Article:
I don't know about you but I think the turkey would've been better confiscated and the mullet rusted. #davis8 #typo pic.twitter.com/avaEb3oCEY— Micah Lapidus (@rabbispen) May 13, 2016
The second reason I feel awesome right now is because we’re spending Shabbat on Kibbutz Ginosar on the shores of the Kinneret. We asked the kids to put on nice clothes for Shabbat. They did. We encouraged them to greet one another with kind words and warm hearts. They did. We asked them to welcome Shabbat with us through song and prayer. They did. We asked them to linger over dinner and try to feel like royalty. They did. We asked them if they wanted to hang out in the courtyard of the Kibbutz and enjoy one another’s company. They did. We invited them to sing a closing song. They did. And Sam F. even jumped into the middle of the circle to dance a little jig. Then we asked them to go to their rooms and get some rest. Not a single complaint. Maybe a few dozen superfluous questions, but questions are the gateway to understanding so I guess we can tolerate that.
Before today becomes tomorrow never to return again, I want to capture a few of the things we experienced and the ideas that guided us. The details are important and I suspect that even though I don’t know what I’m going to write, there will be a common thread or two.
We were up early and, for literally the first time in my 7 years on this trip, all of the room keys were collected without issue on the first try. These two facts bought us a little bit of extra time and we used that time for a very sacred purpose: accompanying Morah Orna as she visited her father’s grave in Zichron Ya’akov. Every year Morah Orna takes a few minutes to do this on her own. Today, we asked if we could join. Because the kids were so prompt and responsible we got to stand with our teacher as fellow shlichei mitzvah (Mitzvah-doers). It’s important for the kids to have these moments so that they know that our first names aren’t “Morah”, “Rabbi”, “Mr.”, or “Mrs.” It’s good for them to know that we come from somewhere, that we experience love and loss and the fullness of the human experience. Many of them think we sleep at school. Amazingly, they love us anyway.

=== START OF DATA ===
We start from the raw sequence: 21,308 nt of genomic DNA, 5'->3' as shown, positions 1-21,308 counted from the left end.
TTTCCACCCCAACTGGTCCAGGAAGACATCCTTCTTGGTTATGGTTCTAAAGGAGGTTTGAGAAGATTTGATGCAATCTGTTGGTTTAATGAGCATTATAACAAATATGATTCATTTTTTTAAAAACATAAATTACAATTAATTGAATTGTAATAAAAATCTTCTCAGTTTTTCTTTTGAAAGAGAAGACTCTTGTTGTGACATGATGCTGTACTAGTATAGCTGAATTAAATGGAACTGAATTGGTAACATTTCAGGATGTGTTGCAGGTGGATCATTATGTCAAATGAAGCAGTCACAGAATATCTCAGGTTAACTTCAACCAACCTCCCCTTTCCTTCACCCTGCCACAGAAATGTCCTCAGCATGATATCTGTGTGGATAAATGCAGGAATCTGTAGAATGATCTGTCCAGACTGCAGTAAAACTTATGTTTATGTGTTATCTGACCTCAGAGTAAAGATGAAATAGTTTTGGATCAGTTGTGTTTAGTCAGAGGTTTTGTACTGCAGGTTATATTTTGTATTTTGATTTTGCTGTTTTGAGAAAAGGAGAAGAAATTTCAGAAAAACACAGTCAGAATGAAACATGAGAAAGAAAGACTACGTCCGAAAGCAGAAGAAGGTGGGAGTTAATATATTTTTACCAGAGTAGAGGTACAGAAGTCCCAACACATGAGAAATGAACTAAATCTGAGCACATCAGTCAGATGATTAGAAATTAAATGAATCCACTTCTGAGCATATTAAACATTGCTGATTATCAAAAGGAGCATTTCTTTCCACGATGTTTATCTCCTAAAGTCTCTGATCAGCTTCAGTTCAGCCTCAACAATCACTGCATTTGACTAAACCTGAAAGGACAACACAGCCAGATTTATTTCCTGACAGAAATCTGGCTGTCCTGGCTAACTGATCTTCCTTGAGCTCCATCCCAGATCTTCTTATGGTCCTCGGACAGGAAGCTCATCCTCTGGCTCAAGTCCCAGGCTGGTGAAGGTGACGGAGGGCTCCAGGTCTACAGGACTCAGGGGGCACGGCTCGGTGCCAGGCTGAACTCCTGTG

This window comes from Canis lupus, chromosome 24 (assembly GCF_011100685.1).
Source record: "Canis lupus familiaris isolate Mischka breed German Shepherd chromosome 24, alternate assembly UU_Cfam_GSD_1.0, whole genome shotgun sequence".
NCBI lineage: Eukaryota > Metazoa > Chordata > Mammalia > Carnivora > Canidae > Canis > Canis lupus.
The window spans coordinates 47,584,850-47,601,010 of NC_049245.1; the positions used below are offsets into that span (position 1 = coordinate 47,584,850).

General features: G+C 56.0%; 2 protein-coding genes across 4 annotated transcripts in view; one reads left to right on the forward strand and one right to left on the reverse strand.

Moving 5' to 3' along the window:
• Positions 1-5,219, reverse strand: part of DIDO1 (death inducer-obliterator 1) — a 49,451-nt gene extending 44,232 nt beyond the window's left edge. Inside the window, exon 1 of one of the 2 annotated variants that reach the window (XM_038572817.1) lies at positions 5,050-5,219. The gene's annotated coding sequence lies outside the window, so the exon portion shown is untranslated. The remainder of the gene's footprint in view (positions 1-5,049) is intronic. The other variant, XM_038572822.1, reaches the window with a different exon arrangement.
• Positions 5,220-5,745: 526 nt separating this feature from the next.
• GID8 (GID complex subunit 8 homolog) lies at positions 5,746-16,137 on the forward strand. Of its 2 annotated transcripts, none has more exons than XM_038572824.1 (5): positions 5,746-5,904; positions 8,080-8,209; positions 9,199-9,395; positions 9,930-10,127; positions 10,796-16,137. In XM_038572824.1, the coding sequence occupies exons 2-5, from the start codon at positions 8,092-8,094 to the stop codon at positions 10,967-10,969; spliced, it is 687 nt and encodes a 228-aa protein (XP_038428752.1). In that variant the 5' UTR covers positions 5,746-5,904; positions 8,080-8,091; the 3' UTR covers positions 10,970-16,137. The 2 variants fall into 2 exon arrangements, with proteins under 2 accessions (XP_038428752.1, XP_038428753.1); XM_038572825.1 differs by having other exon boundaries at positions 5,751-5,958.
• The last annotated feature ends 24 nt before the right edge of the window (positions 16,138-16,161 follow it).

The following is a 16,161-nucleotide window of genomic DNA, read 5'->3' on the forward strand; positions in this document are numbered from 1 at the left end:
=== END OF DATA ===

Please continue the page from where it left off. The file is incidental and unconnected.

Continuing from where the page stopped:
Though our time with the Nili kids only amounted to 3 hours (plus or minus) I’m pretty sure that entire worlds were both created and destroyed. As we drove away from Zichron I asked our kids how many had made a new friend. 100%. I asked how many had exchanged contact info. 100%. I asked how many had fallen in love. 75%. I asked how many had fallen in love and broken up. 70%. I asked them how many had fallen in love with multiple people. 60%. Do y’all remember the intensity of emotions that I’m describing here? There’s something really beautiful about it. And there’s something really beautiful about being further along life’s path and being able to see it happen to others, knowing that our souls recognize this passion and exuberance but have likely matured into something a little smoother and in many ways more interesting and enduring.
Our time at the Atlit Detention Center where tens of thousands of Jews illegally (and eventually legally) immigrated to Israel yielded two profound images. One came from Morah Orna, the other from our tour guide.
Morah Orna’s father illegally immigrated to Israel when he was 15. He eventually ended up in the Atlit Detention Center. Many years later, his family helped created a digital profile to document his story. While sharing this, Morah Orna explained that her father could not remember his own mother’s face because of the trauma of his leaving Europe and the passage of time. During a family reunion, only a few years ago, Morah Orna shared that a relative told her father that if he wanted to know what his own mother looked like, he need only look at his daughter, Morah Orna. Morah Orna said the following to us (and I’m paraphrasing): “Part of why my father and I were so close must’ve been because when he looked at me he saw not only the face of his daughter, but also the face of his mother.” That got me thinking…